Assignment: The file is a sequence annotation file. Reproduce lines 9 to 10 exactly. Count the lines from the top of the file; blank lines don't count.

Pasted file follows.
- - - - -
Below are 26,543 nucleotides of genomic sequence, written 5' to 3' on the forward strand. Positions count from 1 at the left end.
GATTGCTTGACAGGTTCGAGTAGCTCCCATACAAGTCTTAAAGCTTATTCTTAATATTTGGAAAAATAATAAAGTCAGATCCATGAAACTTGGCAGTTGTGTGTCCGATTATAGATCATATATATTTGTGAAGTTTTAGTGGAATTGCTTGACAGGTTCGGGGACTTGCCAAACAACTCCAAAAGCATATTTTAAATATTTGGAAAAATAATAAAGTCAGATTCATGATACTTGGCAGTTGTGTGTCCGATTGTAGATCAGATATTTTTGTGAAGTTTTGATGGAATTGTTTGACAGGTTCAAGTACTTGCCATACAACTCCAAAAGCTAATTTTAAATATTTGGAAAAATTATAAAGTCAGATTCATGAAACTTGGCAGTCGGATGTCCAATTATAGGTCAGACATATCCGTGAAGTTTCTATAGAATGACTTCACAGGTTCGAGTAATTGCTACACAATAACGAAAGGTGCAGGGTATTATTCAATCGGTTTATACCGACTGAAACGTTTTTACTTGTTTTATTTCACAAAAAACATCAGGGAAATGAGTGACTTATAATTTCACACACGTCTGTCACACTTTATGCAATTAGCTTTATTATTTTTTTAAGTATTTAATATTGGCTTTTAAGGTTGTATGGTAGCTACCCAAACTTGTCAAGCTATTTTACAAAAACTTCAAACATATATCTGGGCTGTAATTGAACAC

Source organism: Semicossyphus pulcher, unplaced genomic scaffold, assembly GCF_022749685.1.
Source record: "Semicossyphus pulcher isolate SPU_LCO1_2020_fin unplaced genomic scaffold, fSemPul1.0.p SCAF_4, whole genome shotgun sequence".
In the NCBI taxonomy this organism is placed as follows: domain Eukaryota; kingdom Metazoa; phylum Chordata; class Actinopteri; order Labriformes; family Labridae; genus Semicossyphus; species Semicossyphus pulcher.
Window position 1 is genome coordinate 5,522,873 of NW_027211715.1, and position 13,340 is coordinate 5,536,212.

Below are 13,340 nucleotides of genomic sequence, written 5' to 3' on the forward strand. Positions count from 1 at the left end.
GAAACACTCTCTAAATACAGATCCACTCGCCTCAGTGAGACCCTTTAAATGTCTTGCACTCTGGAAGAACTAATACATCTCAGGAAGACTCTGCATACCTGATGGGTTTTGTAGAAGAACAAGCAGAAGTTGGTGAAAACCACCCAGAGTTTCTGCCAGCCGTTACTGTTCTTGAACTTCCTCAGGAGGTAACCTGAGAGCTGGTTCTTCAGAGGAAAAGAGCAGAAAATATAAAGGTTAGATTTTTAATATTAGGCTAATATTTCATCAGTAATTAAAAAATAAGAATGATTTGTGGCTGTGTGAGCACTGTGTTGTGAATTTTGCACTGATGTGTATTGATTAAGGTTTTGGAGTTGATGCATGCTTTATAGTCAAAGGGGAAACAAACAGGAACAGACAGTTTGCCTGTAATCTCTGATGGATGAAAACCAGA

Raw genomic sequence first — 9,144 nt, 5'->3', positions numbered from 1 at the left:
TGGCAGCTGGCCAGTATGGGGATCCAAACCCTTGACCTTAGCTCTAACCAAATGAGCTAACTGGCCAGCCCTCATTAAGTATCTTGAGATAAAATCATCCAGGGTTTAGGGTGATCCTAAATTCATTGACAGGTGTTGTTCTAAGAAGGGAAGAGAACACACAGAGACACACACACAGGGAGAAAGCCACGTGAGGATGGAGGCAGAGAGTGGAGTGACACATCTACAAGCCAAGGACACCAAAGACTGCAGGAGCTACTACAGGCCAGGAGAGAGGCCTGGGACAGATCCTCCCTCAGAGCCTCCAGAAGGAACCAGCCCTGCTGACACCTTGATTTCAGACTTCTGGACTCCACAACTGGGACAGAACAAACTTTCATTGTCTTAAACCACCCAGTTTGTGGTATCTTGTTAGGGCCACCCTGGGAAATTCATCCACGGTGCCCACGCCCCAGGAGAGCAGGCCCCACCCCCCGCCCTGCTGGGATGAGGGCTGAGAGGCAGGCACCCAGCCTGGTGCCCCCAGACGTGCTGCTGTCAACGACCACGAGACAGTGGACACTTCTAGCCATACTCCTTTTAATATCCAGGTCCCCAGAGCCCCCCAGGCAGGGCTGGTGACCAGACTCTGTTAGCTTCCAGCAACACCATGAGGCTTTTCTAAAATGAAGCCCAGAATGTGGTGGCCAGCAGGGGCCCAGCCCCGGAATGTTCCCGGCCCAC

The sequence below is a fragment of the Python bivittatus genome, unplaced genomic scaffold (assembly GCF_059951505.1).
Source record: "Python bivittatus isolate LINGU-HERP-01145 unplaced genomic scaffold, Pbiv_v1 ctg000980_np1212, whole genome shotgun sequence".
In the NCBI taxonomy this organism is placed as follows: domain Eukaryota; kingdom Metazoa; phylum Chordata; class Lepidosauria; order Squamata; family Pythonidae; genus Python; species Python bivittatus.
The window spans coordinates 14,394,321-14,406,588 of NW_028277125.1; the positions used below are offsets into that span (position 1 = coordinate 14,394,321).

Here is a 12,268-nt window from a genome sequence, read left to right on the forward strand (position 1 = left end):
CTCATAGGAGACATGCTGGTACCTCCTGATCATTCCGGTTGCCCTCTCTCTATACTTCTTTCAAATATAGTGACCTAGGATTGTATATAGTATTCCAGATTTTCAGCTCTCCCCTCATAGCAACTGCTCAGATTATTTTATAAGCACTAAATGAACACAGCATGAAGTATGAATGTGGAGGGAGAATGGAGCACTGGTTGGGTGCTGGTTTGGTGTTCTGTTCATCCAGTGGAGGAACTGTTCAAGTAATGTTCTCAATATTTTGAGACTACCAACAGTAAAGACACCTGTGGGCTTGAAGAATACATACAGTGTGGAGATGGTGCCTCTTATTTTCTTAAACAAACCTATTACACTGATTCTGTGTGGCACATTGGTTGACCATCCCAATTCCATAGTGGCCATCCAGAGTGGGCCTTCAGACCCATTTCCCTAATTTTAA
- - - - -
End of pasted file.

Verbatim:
Raw genomic sequence first — 9,144 nt, 5'->3', positions numbered from 1 at the left:
TGGCAGCTGGCCAGTATGGGGATCCAAACCCTTGACCTTAGCTCTAACCAAATGAGCTAACTGGCCAGCCCTCATTAAGTATCTTGAGATAAAATCATCCAGGGTTTAGGGTGATCCTAAATTCATTGACAGGTGTTGTTCTAAGAAGGGAAGAGAACACACAGAGACACACACACAGGGAGAAAGCCACGTGAGGATGGAGGCAGAGAGTGGAGTGACACATCTACAAGCCAAGGACACCAAAGACTGCAGGAGCTACTACAGGCCAGGAGAGAGGCCTGGGACAGATCCTCCCTCAGAGCCTCCAGAAGGAACCAGCCCTGCTGACACCTTGATTTCAGACTTCTGGACTCCACAACTGGGACAGAACAAACTTTCATTGTCTTAAACCACCCAGTTTGTGGTATCTTGTTAGGGCCACCCTGGGAAATTCATCCACGGTGCCCACGCCCCAGGAGAGCAGGCCCCACCCCCCGCCCTGCTGGGATGAGGGCTGAGAGGCAGGCACCCAGCCTGGTGCCCCCAGACGTGCTGCTGTCAACGACCACGAGACAGTGGACACTTCTAGCCATACTCCTTTTAATATCCAGGTCCCCAGAGCCCCCCAGGCAGGGCTGGTGACCAGACTCTGTTAGCTTCCAGCAACACCATGAGGCTTTTCTAAAATGAAGCCCAGAATGTGGTGGCCAGCAGGGGCCCAGCCCCGGAATGTTCCCGGCCCAC